Exodus

When making any life-altering decisions, we’ve really got to question our motives. If our motivation for change isn’t really worthwhile then we are likely to fall off the wagon sooner rather than later.

Beginning about mid-February I had come upon another weight loss plateau. I didn’t have to look very far to see that this latest pause in progress was self-inflicted. I began to increase my carb intake ever so slightly. Going into this plateau I was about 20 lbs down from my starting weight. Two weeks later? I was still 20 lbs down. I began a struggle with my will power; it seemed as though I had lost my resolve to just stick to the program.

I began to realize that my weight loss “for my family” was a thinly-veiled disguise for my own vain ambitions of getting fit again. I didn’t just want to be healthier, I wanted to look good. I wanted to regain some semblance of self-confidence that I hadn’t felt in years. I’m not here to tell you that these are entirely bad motivations. In fact, they are quite reasonable for any man. Confidence is a good thing.

But I was doing it again; I was falling back into the same old mentality. I was living for myself.

In the latter part of last year, I had stumbled upon a blog post by Taylor Marshall, of the New Saint Thomas Institute, wherein he mentioned all of the benefits that had come from a ninety day program called Exodus 90. I remember thinking to myself, “I want that.”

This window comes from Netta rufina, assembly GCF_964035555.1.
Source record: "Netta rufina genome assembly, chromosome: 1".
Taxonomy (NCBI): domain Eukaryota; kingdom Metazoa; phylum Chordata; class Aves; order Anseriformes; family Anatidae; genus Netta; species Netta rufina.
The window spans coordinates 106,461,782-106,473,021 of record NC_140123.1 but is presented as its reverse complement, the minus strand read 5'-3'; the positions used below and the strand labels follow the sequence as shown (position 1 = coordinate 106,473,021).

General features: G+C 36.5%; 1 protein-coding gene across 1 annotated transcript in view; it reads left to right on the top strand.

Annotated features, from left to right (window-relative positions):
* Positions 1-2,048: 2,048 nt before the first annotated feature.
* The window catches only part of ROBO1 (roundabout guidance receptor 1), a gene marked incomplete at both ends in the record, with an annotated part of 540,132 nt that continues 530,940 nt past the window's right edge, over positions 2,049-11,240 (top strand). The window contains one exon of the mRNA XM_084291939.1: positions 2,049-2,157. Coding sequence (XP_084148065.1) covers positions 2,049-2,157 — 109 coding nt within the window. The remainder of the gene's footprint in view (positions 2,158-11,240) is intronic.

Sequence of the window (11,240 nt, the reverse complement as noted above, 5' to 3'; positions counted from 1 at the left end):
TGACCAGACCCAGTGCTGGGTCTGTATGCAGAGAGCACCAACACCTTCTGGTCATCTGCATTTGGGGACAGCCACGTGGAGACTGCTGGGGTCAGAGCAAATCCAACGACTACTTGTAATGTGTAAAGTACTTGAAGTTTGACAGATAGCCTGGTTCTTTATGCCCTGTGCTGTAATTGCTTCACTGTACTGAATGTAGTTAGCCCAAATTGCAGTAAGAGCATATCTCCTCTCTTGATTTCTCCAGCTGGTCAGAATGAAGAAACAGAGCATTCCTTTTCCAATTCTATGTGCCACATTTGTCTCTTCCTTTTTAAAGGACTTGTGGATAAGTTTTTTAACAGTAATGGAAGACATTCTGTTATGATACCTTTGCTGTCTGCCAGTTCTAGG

So I slowly began to research the program and had come to the firm decision that I was to begin on March 1st. Ash Wednesday. This regimen which includes moderate ascetic practices, daily exercises, prayer and reflection, and weekly accountability meetings, was just what I needed. It was almost perfect timing that my decision to begin at the outset of Lent came on the heels of me slipping away from my new low-carb lifestyle.

Exodus 90 for me was not going to focus on how I looked in the mirror; it was going to be about who I am as a Husband, a Father, a Friend, and, most importantly, as a Catholic. Today (March 7th) is Day 7. Our fraternity, which includes me and three other guys, has already had our first meeting and we are off to a great start. The literature that accompanies this 90-day challenge warns us time and time again that while this program starts out “easy” that this Exodus will be anything but easy. I am not only part of a fraternity of four guys, but of a larger community of 1700+ men who have already gone through their own Exodus.

To give you a quick overview as to what my Exodus looks like, here’s a bulleted list of what I am giving up with brief explanations:

  • To combat my love of comfort: Cold/Lukewarm showers only, No snacks between meals, No sweetened beverages, No alcohol, Abstinence & Fasting on Wednesdays and Fridays, No desserts or sweets, regular and intense exercise
  • To combat my addictive tendencies: Computer/Mobile Devices for work/research purposes only (i.e. no social media, etc.), no television (this includes movies and Netflix), Only music that lifts the soul to God, no major material purchases (beyond toiletries)
  • For my wellbeing: Commitment to getting seven hours of sleep each night (harder than you might think), Weekly accountability meetings with your fraternity (small group), Make time for regular holy hour (aka the two hours I spend commuting each day, now without radio)

Why did I list everything?

Not to gloat. Not to prove anything, but to inspire.